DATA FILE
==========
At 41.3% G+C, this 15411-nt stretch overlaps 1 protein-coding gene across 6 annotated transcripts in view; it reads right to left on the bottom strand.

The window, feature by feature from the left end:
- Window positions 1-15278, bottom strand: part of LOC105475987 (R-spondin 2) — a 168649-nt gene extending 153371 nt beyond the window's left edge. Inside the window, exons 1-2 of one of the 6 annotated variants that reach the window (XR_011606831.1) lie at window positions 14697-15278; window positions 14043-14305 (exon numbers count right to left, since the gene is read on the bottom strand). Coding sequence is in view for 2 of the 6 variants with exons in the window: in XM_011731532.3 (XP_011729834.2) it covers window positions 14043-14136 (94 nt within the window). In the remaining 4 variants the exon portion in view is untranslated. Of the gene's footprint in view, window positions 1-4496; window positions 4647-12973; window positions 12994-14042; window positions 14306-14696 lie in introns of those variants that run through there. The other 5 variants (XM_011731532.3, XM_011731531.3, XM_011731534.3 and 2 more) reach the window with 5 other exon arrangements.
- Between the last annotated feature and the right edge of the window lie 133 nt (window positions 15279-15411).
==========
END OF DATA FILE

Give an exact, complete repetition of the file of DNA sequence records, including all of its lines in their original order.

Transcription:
At 41.3% G+C, this 15411-nt stretch overlaps 1 protein-coding gene across 6 annotated transcripts in view; it reads right to left on the bottom strand.

The window, feature by feature from the left end:
- Window positions 1-15278, bottom strand: part of LOC105475987 (R-spondin 2) — a 168649-nt gene extending 153371 nt beyond the window's left edge. Inside the window, exons 1-2 of one of the 6 annotated variants that reach the window (XR_011606831.1) lie at window positions 14697-15278; window positions 14043-14305 (exon numbers count right to left, since the gene is read on the bottom strand). Coding sequence is in view for 2 of the 6 variants with exons in the window: in XM_011731532.3 (XP_011729834.2) it covers window positions 14043-14136 (94 nt within the window). In the remaining 4 variants the exon portion in view is untranslated. Of the gene's footprint in view, window positions 1-4496; window positions 4647-12973; window positions 12994-14042; window positions 14306-14696 lie in introns of those variants that run through there. The other 5 variants (XM_011731532.3, XM_011731531.3, XM_011731534.3 and 2 more) reach the window with 5 other exon arrangements.
- Between the last annotated feature and the right edge of the window lie 133 nt (window positions 15279-15411).